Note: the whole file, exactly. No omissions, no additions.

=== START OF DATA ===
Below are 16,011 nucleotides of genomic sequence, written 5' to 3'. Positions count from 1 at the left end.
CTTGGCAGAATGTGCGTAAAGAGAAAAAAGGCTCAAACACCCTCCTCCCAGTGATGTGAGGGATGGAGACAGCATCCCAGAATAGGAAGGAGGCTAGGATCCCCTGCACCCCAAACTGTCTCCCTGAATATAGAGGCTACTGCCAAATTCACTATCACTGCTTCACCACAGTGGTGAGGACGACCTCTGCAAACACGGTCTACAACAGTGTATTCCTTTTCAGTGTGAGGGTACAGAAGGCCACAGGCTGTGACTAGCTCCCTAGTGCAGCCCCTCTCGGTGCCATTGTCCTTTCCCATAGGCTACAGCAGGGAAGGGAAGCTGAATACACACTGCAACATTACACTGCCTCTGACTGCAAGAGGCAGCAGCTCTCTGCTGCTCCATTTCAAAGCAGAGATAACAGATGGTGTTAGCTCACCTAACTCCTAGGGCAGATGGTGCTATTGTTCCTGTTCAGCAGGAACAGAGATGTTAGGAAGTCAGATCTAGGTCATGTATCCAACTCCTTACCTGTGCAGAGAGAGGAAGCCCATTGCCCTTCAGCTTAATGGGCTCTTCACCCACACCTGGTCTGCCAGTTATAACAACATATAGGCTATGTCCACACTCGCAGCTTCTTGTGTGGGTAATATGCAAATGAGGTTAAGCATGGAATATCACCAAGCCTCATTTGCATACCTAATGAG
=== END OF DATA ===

Below are 16,011 nucleotides of genomic sequence, written 5' to 3'. Positions count from 1 at the left end.
CTTGGCAGAATGTGCGTAAAGAGAAAAAAGGCTCAAACACCCTCCTCCCAGTGATGTGAGGGATGGAGACAGCATCCCAGAATAGGAAGGAGGCTAGGATCCCCTGCACCCCAAACTGTCTCCCTGAATATAGAGGCTACTGCCAAATTCACTATCACTGCTTCACCACAGTGGTGAGGACGACCTCTGCAAACACGGTCTACAACAGTGTATTCCTTTTCAGTGTGAGGGTACAGAAGGCCACAGGCTGTGACTAGCTCCCTAGTGCAGCCCCTCTCGGTGCCATTGTCCTTTCCCATAGGCTACAGCAGGGAAGGGAAGCTGAATACACACTGCAACATTACACTGCCTCTGACTGCAAGAGGCAGCAGCTCTCTGCTGCTCCATTTCAAAGCAGAGATAACAGATGGTGTTAGCTCACCTAACTCCTAGGGCAGATGGTGCTATTGTTCCTGTTCAGCAGGAACAGAGATGTTAGGAAGTCAGATCTAGGTCATGTATCCAACTCCTTACCTGTGCAGAGAGAGGAAGCCCATTGCCCTTCAGCTTAATGGGCTCTTCACCCACACCTGGTCTGCCAGTTATAACAACATATAGGCTATGTCCACACTCGCAGCTTCTTGTGTGGGTAATATGCAAATGAGGTTAAGCATGGAATATCACCAAGCCTCATTTGCATACCTAATGAG